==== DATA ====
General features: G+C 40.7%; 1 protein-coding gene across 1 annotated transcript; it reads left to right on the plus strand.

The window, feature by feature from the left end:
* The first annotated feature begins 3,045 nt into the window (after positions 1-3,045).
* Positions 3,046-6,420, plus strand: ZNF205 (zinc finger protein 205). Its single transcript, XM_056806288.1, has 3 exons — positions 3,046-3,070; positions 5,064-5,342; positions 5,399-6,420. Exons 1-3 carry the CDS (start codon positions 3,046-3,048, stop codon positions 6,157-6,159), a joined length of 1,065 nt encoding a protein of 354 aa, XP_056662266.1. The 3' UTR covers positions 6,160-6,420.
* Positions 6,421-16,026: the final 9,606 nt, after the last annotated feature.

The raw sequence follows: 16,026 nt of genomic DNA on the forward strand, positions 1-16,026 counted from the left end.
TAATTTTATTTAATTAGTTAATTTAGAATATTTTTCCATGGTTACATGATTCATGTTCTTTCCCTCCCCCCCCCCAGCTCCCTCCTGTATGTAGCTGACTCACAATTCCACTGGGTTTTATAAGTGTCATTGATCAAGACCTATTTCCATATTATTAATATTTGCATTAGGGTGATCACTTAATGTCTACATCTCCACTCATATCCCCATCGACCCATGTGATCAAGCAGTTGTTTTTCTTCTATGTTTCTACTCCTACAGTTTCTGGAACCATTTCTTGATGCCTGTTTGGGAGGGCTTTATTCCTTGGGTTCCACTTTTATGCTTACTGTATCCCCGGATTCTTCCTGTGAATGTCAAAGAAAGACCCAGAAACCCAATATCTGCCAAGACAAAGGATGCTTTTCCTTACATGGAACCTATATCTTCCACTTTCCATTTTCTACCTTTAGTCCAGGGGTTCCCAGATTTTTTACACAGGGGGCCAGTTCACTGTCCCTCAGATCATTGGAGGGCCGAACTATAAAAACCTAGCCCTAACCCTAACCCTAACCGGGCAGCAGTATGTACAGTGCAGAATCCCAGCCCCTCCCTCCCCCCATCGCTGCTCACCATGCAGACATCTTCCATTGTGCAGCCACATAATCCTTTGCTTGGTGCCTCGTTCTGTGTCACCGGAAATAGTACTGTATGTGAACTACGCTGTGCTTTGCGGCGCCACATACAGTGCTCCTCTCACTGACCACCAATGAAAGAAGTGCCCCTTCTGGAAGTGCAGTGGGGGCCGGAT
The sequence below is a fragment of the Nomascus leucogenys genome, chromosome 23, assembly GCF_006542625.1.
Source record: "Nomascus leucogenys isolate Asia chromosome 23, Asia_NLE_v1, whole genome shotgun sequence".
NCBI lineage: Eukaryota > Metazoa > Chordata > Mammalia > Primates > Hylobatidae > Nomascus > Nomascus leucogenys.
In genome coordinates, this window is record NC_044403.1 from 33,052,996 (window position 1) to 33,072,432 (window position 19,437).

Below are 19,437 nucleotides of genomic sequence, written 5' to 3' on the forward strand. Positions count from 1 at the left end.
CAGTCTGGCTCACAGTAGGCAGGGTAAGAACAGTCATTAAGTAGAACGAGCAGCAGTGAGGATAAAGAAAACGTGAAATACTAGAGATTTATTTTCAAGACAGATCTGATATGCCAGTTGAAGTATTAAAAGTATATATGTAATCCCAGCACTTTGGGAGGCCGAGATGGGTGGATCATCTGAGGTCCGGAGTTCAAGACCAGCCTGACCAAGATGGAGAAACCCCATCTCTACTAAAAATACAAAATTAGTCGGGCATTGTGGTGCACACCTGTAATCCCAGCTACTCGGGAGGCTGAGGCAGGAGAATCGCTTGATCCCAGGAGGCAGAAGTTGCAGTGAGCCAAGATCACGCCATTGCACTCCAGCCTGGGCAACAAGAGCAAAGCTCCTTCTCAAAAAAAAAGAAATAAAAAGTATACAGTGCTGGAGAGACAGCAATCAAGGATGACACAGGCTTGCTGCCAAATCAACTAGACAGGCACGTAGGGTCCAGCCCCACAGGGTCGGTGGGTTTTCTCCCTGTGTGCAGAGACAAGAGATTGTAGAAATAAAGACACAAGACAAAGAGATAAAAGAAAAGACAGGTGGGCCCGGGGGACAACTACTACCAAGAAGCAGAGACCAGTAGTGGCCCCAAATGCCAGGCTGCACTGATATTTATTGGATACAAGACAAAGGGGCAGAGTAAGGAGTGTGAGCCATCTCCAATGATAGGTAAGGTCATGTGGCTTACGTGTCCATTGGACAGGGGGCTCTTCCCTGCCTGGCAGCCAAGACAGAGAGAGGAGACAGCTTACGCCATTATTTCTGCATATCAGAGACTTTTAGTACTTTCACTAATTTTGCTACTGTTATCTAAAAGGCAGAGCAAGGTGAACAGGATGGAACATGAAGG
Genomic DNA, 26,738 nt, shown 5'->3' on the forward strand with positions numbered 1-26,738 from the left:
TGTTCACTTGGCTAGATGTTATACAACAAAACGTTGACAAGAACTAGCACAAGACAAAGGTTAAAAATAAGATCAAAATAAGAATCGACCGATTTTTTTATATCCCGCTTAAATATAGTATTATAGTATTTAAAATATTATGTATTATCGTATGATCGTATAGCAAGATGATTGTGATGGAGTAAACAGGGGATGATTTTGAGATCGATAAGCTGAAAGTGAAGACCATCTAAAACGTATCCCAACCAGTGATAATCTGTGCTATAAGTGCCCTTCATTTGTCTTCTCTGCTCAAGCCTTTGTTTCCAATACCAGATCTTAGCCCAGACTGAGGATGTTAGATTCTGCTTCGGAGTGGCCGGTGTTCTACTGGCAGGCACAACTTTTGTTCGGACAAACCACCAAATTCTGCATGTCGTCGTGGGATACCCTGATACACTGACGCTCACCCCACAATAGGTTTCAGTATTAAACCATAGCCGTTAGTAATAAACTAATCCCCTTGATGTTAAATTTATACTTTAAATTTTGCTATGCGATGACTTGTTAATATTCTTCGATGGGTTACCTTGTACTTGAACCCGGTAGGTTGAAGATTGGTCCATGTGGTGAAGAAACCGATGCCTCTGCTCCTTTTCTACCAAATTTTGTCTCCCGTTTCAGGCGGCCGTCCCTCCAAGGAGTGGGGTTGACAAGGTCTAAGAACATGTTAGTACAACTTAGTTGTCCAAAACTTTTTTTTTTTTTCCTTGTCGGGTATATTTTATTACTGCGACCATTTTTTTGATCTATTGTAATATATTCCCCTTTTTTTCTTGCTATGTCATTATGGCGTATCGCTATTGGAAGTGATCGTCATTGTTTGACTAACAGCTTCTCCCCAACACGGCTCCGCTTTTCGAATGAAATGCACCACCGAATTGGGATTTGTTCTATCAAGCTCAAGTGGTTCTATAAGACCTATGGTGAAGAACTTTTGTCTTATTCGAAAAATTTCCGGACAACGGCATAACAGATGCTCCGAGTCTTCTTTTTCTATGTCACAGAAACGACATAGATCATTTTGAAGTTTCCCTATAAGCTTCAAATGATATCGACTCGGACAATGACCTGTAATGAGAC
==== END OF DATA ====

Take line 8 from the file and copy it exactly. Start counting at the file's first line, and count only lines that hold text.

The sequence below is a fragment of the Nomascus leucogenys genome, chromosome 23, assembly GCF_006542625.1.